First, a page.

Seattle Symphony

• Benaroya Hall unless otherwise noted: 200 University St, 215-4700,

Rachmaninoff's Piano Concerto No. 3, featuring Stephen Hough (June 14–17): The Rach 3 drives players mad with its infamous difficulty. However, Stephen Hough, the British pianist, appears to be quite sane. He blogs wisely. He tweets as nobly as tweeting can be. His Twitter profile: "A concert pianist by night, his daytime interests include theology, art, hats, puddings... and writing about them."

Morlot Conducts The Damnation of Faust (June 21, 23): The gentleman devil, the gnomes, the soldiers, the sylphs, the demons, the spirits, the young lady, the old scholar—Berlioz's version of The Damnation of Faust is a spectacle featuring a bulging orchestra, a children's choir, an adult chorale, and spotlighted soloists. As the culmination of his first season in the city, new Seattle Symphony music director Ludovic Morlot is conducting, and word is that he's excited. Benaroya will be bumping.

Natalie Merchant (June 22): Music from her symphonic album Leave Your Sleep, conducted by James Bagwell and with Uri Sharlin, piano, and Gabriel Gordon, guitar/vocals.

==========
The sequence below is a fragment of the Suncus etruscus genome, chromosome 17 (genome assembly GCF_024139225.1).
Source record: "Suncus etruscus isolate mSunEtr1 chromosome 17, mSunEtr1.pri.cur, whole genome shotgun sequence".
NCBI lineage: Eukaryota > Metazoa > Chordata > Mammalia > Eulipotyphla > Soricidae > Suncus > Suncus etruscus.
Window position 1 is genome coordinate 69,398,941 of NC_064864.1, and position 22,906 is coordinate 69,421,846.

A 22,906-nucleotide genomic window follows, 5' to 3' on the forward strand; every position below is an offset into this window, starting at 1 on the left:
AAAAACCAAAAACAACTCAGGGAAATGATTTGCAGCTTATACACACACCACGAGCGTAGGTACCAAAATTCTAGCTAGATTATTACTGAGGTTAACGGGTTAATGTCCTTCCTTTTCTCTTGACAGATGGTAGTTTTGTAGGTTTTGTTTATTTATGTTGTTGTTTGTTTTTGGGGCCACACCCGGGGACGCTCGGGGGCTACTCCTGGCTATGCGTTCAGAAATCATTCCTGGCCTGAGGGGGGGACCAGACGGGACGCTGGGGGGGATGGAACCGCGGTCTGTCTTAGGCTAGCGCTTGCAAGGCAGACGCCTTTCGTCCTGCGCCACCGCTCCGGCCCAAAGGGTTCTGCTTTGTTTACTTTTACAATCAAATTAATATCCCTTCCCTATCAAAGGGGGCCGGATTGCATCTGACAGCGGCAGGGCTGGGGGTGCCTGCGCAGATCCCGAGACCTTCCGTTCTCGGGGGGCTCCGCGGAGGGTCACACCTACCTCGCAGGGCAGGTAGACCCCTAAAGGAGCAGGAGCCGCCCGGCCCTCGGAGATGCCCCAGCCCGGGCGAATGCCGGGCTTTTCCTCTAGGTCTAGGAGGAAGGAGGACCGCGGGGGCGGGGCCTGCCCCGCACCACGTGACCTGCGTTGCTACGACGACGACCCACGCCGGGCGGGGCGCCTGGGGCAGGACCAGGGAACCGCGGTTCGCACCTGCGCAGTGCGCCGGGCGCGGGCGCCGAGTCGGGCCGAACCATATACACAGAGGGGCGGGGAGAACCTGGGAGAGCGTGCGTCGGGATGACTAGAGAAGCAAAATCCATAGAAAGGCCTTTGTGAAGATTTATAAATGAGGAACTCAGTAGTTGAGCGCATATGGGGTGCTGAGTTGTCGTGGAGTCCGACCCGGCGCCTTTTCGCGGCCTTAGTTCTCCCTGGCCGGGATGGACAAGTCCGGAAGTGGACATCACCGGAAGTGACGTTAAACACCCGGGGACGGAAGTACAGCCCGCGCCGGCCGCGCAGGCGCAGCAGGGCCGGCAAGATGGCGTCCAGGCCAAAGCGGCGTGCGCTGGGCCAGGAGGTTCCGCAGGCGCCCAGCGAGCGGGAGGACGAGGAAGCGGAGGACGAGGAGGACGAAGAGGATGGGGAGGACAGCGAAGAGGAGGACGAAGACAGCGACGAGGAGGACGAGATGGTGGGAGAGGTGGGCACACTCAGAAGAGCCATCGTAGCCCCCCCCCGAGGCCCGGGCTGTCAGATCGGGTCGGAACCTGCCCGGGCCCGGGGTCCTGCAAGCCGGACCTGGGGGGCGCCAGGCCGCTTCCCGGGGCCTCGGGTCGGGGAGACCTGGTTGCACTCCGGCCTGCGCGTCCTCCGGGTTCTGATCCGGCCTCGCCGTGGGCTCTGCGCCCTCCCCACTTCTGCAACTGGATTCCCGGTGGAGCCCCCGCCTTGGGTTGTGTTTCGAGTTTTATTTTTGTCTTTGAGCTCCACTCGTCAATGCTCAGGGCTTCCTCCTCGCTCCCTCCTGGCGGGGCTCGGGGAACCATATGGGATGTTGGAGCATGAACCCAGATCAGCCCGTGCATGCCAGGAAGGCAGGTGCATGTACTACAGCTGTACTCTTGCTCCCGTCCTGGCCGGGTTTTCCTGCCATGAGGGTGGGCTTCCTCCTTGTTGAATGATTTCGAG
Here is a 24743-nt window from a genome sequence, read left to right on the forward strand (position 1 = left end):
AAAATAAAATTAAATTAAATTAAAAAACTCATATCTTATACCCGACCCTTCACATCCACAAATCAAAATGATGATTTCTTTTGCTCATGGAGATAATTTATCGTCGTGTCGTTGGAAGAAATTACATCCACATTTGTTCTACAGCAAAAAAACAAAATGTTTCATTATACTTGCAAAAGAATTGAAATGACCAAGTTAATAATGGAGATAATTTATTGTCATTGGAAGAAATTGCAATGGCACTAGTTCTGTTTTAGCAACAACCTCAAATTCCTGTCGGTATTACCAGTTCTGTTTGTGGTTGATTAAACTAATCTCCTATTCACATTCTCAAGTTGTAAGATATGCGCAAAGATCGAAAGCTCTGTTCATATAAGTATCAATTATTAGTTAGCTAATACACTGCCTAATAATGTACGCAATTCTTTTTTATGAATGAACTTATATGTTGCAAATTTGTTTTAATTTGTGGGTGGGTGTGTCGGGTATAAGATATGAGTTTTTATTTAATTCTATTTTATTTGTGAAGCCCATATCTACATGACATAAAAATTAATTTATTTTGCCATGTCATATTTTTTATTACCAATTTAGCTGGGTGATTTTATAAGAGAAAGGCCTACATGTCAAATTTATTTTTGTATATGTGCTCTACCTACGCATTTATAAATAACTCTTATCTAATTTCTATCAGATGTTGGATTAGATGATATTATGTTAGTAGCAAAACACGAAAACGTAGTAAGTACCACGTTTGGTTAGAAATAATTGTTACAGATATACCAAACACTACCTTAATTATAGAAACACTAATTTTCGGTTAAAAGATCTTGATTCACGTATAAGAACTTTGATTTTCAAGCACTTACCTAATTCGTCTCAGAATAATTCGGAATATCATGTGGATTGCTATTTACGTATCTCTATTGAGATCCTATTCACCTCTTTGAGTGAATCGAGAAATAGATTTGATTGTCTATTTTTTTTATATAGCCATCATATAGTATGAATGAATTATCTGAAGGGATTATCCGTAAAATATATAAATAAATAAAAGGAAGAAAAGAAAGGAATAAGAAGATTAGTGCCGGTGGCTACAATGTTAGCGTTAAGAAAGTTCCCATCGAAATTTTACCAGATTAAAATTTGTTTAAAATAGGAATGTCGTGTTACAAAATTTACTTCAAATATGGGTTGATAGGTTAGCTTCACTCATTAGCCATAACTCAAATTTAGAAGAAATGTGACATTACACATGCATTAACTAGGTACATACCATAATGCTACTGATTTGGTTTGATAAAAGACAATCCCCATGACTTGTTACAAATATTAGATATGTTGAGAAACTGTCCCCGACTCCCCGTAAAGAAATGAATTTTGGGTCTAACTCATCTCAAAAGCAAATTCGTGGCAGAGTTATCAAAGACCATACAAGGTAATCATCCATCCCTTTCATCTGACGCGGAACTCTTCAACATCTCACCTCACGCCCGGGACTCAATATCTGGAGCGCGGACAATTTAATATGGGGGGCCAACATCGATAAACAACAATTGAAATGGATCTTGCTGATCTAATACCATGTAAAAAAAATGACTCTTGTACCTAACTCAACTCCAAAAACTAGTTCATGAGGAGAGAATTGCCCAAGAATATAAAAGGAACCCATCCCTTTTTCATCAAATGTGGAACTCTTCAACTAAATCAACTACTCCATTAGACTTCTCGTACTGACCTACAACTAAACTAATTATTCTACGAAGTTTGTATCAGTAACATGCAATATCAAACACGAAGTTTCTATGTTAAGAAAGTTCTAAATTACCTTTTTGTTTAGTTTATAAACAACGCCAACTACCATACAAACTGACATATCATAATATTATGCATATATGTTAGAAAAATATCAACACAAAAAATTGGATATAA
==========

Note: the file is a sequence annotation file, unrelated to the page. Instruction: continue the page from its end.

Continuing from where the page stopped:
A Percussion Picnic (June 22–23)

The Matrix Live: Film in Concert (June 28–29): The movie screens while the orchestra plays the soundtrack, and "costumes are encouraged." (Ages 15 and older.)

Disney in Concert: Magical Music from the Movies (June 30)

The Planets: An HD Odyssey (July 12–14): Women of the Seattle Symphony Chorale and the Seattle Symphony, led by Ludovic Morlot, perform Holst's homage to the galaxy to the sights of projected high-def images of the solar system from NASA.

Michael Feinstein: The Good Life (July 27): The crooner in the style of Sinatra/Cole/et al. and his 17-piece band.

Weird Al Yankovic: Alpocalypse Tour (Aug 16): Lady Gaga will be skewered.

Seattle Opera

• McCaw Hall unless otherwise noted: 321 Mercer St, 733-9725,